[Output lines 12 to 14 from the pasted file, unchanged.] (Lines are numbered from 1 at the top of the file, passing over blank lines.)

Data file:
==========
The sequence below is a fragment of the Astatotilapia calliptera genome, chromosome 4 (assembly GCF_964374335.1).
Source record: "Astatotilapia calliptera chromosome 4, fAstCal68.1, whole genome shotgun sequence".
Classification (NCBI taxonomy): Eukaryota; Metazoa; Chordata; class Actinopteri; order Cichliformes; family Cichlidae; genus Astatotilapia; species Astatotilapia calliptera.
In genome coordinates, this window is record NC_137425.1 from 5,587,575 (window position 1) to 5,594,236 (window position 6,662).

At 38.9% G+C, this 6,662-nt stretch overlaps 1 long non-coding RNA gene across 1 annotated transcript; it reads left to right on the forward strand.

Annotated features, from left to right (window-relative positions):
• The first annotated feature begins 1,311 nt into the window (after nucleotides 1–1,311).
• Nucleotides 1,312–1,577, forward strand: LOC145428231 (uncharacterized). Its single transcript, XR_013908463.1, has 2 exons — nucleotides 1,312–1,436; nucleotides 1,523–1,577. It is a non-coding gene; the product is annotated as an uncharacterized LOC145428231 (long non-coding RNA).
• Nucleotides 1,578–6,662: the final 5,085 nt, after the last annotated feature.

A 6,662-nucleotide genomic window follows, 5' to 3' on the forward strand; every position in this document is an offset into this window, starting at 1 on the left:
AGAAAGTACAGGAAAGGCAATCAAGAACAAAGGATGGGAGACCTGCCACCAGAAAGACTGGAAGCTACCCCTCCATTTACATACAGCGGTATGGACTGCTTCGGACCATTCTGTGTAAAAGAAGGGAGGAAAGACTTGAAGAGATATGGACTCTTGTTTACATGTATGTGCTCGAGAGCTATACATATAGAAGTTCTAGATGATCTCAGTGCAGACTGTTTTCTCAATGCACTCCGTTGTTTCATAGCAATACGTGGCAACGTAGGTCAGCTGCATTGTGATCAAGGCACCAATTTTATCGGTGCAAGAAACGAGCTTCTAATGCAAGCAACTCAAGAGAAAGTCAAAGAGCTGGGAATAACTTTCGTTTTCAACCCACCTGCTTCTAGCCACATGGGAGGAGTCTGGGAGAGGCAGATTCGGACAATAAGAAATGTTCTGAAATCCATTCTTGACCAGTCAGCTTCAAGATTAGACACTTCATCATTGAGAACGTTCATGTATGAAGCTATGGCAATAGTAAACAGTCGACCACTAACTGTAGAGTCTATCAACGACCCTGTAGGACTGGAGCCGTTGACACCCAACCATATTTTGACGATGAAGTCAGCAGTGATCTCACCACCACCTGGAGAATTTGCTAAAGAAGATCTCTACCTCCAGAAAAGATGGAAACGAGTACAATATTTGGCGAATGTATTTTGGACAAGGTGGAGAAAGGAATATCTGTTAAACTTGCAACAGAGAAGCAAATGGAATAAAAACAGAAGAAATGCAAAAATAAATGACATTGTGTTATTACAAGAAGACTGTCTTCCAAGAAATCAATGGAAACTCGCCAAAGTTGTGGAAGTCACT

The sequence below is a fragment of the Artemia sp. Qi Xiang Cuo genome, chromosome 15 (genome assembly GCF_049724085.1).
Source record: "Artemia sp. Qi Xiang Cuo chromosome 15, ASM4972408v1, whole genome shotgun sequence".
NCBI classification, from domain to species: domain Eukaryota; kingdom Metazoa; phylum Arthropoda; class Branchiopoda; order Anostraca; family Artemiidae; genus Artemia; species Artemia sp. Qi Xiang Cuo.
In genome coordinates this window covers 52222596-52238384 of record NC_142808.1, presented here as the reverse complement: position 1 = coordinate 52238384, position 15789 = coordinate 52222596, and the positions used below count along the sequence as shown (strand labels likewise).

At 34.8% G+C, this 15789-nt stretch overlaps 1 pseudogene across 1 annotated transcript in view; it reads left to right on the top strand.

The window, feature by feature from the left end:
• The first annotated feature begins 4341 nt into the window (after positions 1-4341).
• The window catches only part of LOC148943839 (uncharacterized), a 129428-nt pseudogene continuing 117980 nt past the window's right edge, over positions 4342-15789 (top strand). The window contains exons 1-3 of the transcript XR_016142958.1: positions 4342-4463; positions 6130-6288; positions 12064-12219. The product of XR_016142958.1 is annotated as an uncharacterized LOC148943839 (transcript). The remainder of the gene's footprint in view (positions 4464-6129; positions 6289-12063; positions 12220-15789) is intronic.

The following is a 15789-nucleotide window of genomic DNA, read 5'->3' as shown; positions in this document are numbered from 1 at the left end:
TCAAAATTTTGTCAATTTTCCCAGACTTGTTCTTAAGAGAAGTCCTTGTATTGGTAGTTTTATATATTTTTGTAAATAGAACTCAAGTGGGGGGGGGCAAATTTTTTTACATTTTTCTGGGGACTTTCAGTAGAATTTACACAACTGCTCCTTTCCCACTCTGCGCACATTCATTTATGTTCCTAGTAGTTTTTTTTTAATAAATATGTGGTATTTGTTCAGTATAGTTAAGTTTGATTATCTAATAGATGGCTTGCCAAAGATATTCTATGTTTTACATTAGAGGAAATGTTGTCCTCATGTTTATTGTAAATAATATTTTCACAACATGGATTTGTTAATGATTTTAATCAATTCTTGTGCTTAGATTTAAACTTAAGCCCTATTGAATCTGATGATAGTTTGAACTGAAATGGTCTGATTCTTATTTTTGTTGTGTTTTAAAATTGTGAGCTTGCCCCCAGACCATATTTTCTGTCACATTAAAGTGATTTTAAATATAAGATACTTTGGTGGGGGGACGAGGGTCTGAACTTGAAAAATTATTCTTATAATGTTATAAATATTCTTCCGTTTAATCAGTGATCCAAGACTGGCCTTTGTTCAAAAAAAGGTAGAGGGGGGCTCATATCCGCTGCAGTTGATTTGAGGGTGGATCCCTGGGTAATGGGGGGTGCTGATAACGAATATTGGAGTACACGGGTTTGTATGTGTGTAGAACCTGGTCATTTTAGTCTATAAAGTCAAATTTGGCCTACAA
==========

The sequence below is a fragment of the Artemia sp. Qi Xiang Cuo genome, chromosome 15 (genome assembly GCF_049724085.1).
Source record: "Artemia sp. Qi Xiang Cuo chromosome 15, ASM4972408v1, whole genome shotgun sequence".
NCBI classification, from domain to species: domain Eukaryota; kingdom Metazoa; phylum Arthropoda; class Branchiopoda; order Anostraca; family Artemiidae; genus Artemia; species Artemia sp. Qi Xiang Cuo.